Searching for meaning?

It seems to me that the more we search for the meaning of our lives, the more it proves both necessary and yet elusive. The pain of this - if we ever let ourselves really feel it - can be unbearable. We hit our existential crisis.


In my last blog, I considered 2 paths to plotting our personal meaning: the path of value and the path of strength. As questions, we can form these as ‘Where’s the energy?’, ‘What is being sacrificed?’, ‘How can I stand in my power?’, ‘Where am I being confronted to stand in more of my power?’.


I’ve found such questions helpful, if nothing else to pry me from a sense of shame and guilt that has left me striving for a way of living that others have modelled and preached and decrying myself for not being better. But, they are searching questions, and the searching obscures the passivity inherent in finding our meaning: there is a gifted, received-ness to finding meaning as much as a searching and making; and there is a present as much as a somewhere-else-ness to how we experience it. So here are three final paths that help to counterbalance the activity of the previous blog.


1. The path of acknowledgement: ‘What do I already have?’


Perhaps meaning is right there next to us. Perhaps it is happening everywhere all around us.


Is this outrageous condescension for a person in the turmoil of meaninglessness? It was the interruption I needed.


I felt that the meaningful life (which I had a reasonably clear vision of) was something hard I had to work towards, something far off, something strenuous to achieve, if I ever would. But there was a lot of family history of not being able, or deeming sensible, to do what we really wanted. One challenge to this has been to notice the meaning I am already involved in and already is around me. These are usually to do with relationships. Or it’s been in recognising how my living has grown over the last ten years. Or acknowledging and validating how I got through difficult years.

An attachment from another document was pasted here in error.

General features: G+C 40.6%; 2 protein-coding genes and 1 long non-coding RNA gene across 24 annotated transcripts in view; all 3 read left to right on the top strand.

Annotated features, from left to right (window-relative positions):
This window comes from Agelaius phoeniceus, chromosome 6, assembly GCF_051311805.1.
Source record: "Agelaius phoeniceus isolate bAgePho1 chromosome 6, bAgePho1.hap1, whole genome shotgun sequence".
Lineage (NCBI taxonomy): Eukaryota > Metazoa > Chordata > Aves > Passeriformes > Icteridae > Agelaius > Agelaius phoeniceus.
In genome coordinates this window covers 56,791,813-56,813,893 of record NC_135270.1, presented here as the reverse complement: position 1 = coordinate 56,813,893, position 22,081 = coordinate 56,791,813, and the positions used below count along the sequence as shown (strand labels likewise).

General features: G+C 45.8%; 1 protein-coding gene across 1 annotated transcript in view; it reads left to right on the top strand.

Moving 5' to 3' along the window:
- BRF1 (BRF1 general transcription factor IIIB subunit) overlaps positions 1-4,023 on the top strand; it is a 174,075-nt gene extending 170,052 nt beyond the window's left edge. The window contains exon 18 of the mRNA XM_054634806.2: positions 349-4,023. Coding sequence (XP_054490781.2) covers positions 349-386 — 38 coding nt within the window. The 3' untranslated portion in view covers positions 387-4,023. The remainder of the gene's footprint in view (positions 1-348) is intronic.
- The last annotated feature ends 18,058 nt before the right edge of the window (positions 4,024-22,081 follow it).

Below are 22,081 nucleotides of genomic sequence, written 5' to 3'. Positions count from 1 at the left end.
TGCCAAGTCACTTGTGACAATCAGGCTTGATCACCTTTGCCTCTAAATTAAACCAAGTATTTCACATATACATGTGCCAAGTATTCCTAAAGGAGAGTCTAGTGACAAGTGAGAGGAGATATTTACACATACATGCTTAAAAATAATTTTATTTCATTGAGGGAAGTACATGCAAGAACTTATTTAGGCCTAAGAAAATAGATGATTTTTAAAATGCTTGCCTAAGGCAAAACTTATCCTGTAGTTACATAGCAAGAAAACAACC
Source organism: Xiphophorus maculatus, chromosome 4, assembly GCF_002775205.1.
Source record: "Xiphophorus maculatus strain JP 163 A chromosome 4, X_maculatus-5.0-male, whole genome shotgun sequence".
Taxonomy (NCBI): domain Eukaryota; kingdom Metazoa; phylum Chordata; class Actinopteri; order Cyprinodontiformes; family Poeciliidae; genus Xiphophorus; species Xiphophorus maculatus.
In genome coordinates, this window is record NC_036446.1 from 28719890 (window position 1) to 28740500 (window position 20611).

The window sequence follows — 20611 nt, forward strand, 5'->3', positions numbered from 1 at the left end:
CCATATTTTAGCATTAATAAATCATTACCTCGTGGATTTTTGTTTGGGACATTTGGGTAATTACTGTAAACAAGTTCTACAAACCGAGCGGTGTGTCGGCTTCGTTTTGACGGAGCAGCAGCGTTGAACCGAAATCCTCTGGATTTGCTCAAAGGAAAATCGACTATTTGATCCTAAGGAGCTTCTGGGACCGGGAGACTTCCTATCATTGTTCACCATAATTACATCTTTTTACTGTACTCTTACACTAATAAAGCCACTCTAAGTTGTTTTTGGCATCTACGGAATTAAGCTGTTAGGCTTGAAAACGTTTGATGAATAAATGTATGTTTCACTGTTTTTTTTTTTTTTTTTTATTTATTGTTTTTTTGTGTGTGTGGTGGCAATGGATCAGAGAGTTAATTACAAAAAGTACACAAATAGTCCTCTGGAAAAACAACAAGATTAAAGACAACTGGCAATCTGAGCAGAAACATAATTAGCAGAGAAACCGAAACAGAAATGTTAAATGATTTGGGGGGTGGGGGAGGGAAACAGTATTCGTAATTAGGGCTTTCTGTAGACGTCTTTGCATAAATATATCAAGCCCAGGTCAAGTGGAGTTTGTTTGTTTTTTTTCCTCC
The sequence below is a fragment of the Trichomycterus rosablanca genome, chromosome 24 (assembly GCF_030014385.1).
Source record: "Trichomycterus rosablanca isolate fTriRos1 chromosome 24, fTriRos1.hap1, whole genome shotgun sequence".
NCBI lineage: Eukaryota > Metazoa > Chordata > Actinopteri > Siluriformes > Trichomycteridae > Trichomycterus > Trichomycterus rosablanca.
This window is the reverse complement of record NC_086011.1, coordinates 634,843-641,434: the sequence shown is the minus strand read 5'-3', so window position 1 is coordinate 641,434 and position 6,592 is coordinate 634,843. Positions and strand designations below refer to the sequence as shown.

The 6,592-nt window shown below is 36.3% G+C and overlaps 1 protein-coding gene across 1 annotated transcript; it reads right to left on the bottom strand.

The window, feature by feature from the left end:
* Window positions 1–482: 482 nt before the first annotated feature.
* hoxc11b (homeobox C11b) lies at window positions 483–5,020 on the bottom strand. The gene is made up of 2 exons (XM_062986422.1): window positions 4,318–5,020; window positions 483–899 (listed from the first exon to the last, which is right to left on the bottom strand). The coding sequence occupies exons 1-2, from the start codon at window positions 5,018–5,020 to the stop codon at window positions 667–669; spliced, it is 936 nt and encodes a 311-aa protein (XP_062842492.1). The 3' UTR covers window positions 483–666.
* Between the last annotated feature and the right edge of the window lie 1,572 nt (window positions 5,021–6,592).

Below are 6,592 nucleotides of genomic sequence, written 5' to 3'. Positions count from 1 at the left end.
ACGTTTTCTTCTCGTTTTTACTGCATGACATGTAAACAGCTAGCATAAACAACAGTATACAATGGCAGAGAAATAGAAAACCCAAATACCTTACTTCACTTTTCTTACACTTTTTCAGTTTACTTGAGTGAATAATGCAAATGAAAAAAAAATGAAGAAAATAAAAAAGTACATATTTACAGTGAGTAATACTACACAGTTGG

‘What do I already have?” is an important thing that gets lost in the turmoil of seeking meaning. We can realise where we have detached from and discounted - either physically or emotionally - the wonderful things we already have: family, intimate relationships, friends, tasks that do make a difference.


2. The path of opportunity: 'What can I participate in?'


This path removes me from having to do some lonely task, uniquely mine to do, that will probably be hard to make happen: no wonder I’ve never done it so far! Instead, it invites me to join in with what is already happening and with others beyond me: the opportunities and possibilities that are already brimming up or flowing around me.


Now, this in itself is pretty hopeless unless you have a certain worldview. I used to think that opportunity was scarce and either self-made - which was difficult for someone riddled with shame and guilt - or given to the right person. So, I waited - quietly resentful - for the opportunity to come, secretly asking if I wasn't worth it, capable of it or being noticed. If such things are scarce, then it's pretty hopeful. This worldview, however, invites me to imagine opportunities flying past me all the time, I just have to catch them. The question is not so much, 'What should I do?' or, ‘How do get to doing this or that?’, but, ‘How do I make my net bigger?!’